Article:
The Heartbreaking Death Of Sopranos Star Rae Allen

Rae Allen died in her sleep on Wednesday morning, news that was passed on to People by the 95-year-old actress' manager, Kyle Fritz of Kyle Fritz Management.

As noted by the outlet, Allen was born in Brooklyn, New York, in 1926, and she studied at the American Academy of Dramatic Arts. In 1955, she landed the role of Gloria Thorpe in "Damn Yankees," for which she earned a Tony Award nomination. Three years later, she reprised the role in the film version of this musical. She would go on to earn another Tony nomination for her work in "Traveller Without Luggage." In this way, she laid down the framework for future stars to make their big breaks, including Anna Kendrick, by earning Tony nominations early in their careers.


Throughout the years, she also appeared on television shows such as "The Patty Duke Show," "All in the Family," "Scarecrow and Mrs. King," "Seinfeld," "Joan of Arcadia," and "Grey's Anatomy." Moreover, her IMDb page lists her last credit as Carlina Grigiono in 2011's "Vampire Mob." Additionally, she was featured as Ma Keller in the cast of "A League of Their Own" and Aunt Quintina Blundetto on "The Sopranos."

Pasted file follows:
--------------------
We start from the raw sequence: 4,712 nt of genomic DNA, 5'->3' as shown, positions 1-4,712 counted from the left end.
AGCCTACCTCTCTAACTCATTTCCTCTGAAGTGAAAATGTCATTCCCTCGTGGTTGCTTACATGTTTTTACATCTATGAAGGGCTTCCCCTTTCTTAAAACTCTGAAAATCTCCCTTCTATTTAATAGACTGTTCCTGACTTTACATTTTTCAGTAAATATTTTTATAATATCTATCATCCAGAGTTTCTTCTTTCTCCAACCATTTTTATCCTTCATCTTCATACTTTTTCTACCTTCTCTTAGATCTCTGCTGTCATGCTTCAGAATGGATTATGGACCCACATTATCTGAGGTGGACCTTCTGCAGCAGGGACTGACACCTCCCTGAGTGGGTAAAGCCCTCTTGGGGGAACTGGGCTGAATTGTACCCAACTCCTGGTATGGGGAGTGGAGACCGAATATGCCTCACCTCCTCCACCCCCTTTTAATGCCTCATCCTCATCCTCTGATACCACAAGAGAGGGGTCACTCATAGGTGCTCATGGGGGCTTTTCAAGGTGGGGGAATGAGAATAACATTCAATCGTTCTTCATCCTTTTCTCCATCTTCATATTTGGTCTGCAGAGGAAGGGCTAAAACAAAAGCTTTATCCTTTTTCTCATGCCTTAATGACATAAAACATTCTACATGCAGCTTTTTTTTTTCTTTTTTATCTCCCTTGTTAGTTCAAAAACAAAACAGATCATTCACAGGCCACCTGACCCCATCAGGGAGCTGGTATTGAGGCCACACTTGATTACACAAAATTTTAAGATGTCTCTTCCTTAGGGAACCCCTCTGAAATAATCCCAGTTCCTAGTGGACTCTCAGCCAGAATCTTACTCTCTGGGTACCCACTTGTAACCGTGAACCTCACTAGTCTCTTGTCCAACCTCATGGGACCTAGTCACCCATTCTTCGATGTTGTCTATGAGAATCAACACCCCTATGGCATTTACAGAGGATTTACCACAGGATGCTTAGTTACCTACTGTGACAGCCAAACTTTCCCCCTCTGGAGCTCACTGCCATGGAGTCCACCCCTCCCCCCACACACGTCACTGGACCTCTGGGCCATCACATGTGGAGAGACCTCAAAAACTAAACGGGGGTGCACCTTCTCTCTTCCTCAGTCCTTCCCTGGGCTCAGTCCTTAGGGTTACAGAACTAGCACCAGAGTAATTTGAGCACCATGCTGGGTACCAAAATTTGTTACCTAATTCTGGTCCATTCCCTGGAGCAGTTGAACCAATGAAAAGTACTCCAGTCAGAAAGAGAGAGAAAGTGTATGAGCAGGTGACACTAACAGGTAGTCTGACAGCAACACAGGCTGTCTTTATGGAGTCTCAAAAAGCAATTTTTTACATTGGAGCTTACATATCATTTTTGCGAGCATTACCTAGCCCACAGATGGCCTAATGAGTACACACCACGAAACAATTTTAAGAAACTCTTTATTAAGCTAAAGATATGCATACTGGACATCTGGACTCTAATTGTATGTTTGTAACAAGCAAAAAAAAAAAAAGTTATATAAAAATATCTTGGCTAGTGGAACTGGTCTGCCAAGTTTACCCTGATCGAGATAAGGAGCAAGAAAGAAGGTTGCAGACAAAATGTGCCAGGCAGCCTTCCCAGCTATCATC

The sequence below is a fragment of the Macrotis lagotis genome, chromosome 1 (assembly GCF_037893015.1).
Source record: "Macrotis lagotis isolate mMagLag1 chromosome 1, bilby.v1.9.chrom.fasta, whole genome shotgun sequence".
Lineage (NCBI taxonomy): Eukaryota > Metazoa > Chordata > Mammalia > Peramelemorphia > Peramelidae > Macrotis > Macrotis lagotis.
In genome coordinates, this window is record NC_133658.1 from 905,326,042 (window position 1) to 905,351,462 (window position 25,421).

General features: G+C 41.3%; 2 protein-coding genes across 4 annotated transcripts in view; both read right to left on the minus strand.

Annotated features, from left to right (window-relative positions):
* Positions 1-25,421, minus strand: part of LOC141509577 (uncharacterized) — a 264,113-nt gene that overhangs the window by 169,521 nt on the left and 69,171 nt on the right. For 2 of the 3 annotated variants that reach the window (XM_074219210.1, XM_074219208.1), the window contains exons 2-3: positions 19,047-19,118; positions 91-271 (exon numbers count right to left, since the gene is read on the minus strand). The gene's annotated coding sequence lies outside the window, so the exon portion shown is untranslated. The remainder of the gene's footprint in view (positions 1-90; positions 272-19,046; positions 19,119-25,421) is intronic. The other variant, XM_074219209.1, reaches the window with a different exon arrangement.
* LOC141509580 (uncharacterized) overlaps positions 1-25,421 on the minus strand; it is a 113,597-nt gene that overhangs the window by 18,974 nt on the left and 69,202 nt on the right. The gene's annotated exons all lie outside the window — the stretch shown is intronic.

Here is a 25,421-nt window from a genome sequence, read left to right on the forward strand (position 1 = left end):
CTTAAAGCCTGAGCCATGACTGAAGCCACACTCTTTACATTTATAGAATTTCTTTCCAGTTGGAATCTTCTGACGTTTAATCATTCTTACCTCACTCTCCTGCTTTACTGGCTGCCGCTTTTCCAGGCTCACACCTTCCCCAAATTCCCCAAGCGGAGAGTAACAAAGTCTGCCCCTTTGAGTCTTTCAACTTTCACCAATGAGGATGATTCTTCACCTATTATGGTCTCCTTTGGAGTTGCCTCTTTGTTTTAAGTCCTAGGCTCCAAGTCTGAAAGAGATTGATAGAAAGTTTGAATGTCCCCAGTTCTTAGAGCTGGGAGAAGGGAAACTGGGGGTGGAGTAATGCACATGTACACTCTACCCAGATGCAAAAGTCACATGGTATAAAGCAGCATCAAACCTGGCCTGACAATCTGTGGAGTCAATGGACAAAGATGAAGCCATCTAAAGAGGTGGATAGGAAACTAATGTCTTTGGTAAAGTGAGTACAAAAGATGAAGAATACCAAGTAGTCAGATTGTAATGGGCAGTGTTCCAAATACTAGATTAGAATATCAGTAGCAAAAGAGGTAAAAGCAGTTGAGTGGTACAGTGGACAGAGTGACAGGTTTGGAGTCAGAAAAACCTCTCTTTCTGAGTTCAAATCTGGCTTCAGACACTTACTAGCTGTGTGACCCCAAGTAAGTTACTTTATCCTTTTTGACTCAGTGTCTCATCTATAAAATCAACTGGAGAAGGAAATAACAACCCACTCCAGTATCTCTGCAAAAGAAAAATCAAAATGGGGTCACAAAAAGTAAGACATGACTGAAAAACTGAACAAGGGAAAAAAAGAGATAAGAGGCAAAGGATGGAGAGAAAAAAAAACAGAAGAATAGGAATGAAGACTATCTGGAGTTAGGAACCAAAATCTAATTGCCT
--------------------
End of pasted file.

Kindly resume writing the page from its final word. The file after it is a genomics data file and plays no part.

Two end-of-life celebrations will be held for this Tony Award-winning star

Deadline reports that the survivors of Rae Allen, who was born as Rae Julia Theresa, include nieces Laura and Betty Cosgrove and adopted family members, as well as April Webster and Lisa Ann Gold, who are listed as close, personal friends of Allen. In addition, writes that Allen was married twice in her life: once to John M. Allen and then to Herbert Harris, a politician.


After passing away due to natural causes, the actress' life will be duly celebrated, as Deadline reports that services will be held on both the East and the West Coasts. At the time of writing, no details about the celebrations have been revealed. 

She will be remembered for her decades of work on the stage, in well-known TV shows, and on the big screen, work that also earned her a Tony Award for "And Miss Reardon Drinks a Little," as she was named the best featured actress in a play in 1971. Ultimately, though, it just might've been her "The Sopranos" role that made her so beloved by the masses.